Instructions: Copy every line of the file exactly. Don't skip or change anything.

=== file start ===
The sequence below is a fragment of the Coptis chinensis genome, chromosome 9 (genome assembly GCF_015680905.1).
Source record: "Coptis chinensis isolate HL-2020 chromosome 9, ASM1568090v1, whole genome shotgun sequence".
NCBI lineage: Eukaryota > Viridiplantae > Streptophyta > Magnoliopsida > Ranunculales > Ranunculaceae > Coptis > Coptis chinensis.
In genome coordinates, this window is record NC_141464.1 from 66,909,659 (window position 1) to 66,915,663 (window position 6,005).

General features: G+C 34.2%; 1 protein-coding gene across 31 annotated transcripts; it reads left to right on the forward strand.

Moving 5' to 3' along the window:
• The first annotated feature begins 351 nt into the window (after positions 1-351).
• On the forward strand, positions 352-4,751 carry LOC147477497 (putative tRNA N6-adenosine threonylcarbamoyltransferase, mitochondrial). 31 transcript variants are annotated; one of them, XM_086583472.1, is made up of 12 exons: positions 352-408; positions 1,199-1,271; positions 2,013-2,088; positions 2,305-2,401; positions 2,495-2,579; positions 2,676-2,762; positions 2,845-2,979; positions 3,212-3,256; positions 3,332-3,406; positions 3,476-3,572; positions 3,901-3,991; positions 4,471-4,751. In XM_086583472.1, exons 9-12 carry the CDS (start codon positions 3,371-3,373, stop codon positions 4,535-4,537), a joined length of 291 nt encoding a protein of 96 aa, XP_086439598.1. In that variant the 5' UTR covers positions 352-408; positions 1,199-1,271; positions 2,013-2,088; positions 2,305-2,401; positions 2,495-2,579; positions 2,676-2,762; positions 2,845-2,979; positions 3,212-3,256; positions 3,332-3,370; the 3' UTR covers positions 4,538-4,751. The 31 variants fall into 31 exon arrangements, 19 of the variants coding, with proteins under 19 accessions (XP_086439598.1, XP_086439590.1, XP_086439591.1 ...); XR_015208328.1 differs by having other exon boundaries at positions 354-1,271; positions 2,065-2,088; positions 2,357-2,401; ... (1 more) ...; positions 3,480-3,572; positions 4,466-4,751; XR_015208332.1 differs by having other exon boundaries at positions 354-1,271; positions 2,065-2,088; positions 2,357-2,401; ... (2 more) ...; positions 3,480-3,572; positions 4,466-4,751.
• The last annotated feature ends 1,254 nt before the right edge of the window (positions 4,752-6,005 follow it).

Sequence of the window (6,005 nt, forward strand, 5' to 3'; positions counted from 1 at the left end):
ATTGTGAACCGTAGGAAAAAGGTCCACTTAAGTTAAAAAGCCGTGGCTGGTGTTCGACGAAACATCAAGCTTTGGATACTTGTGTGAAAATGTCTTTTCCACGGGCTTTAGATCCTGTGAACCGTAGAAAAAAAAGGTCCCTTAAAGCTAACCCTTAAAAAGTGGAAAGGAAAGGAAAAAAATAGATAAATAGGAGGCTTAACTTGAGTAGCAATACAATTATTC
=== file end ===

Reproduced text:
The sequence below is a fragment of the Coptis chinensis genome, chromosome 9 (genome assembly GCF_015680905.1).
Source record: "Coptis chinensis isolate HL-2020 chromosome 9, ASM1568090v1, whole genome shotgun sequence".
NCBI lineage: Eukaryota > Viridiplantae > Streptophyta > Magnoliopsida > Ranunculales > Ranunculaceae > Coptis > Coptis chinensis.
In genome coordinates, this window is record NC_141464.1 from 66,909,659 (window position 1) to 66,915,663 (window position 6,005).

General features: G+C 34.2%; 1 protein-coding gene across 31 annotated transcripts; it reads left to right on the forward strand.

Moving 5' to 3' along the window:
• The first annotated feature begins 351 nt into the window (after positions 1-351).
• On the forward strand, positions 352-4,751 carry LOC147477497 (putative tRNA N6-adenosine threonylcarbamoyltransferase, mitochondrial). 31 transcript variants are annotated; one of them, XM_086583472.1, is made up of 12 exons: positions 352-408; positions 1,199-1,271; positions 2,013-2,088; positions 2,305-2,401; positions 2,495-2,579; positions 2,676-2,762; positions 2,845-2,979; positions 3,212-3,256; positions 3,332-3,406; positions 3,476-3,572; positions 3,901-3,991; positions 4,471-4,751. In XM_086583472.1, exons 9-12 carry the CDS (start codon positions 3,371-3,373, stop codon positions 4,535-4,537), a joined length of 291 nt encoding a protein of 96 aa, XP_086439598.1. In that variant the 5' UTR covers positions 352-408; positions 1,199-1,271; positions 2,013-2,088; positions 2,305-2,401; positions 2,495-2,579; positions 2,676-2,762; positions 2,845-2,979; positions 3,212-3,256; positions 3,332-3,370; the 3' UTR covers positions 4,538-4,751. The 31 variants fall into 31 exon arrangements, 19 of the variants coding, with proteins under 19 accessions (XP_086439598.1, XP_086439590.1, XP_086439591.1 ...); XR_015208328.1 differs by having other exon boundaries at positions 354-1,271; positions 2,065-2,088; positions 2,357-2,401; ... (1 more) ...; positions 3,480-3,572; positions 4,466-4,751; XR_015208332.1 differs by having other exon boundaries at positions 354-1,271; positions 2,065-2,088; positions 2,357-2,401; ... (2 more) ...; positions 3,480-3,572; positions 4,466-4,751.
• The last annotated feature ends 1,254 nt before the right edge of the window (positions 4,752-6,005 follow it).

Sequence of the window (6,005 nt, forward strand, 5' to 3'; positions counted from 1 at the left end):
ATTGTGAACCGTAGGAAAAAGGTCCACTTAAGTTAAAAAGCCGTGGCTGGTGTTCGACGAAACATCAAGCTTTGGATACTTGTGTGAAAATGTCTTTTCCACGGGCTTTAGATCCTGTGAACCGTAGAAAAAAAAGGTCCCTTAAAGCTAACCCTTAAAAAGTGGAAAGGAAAGGAAAAAAATAGATAAATAGGAGGCTTAACTTGAGTAGCAATACAATTATTC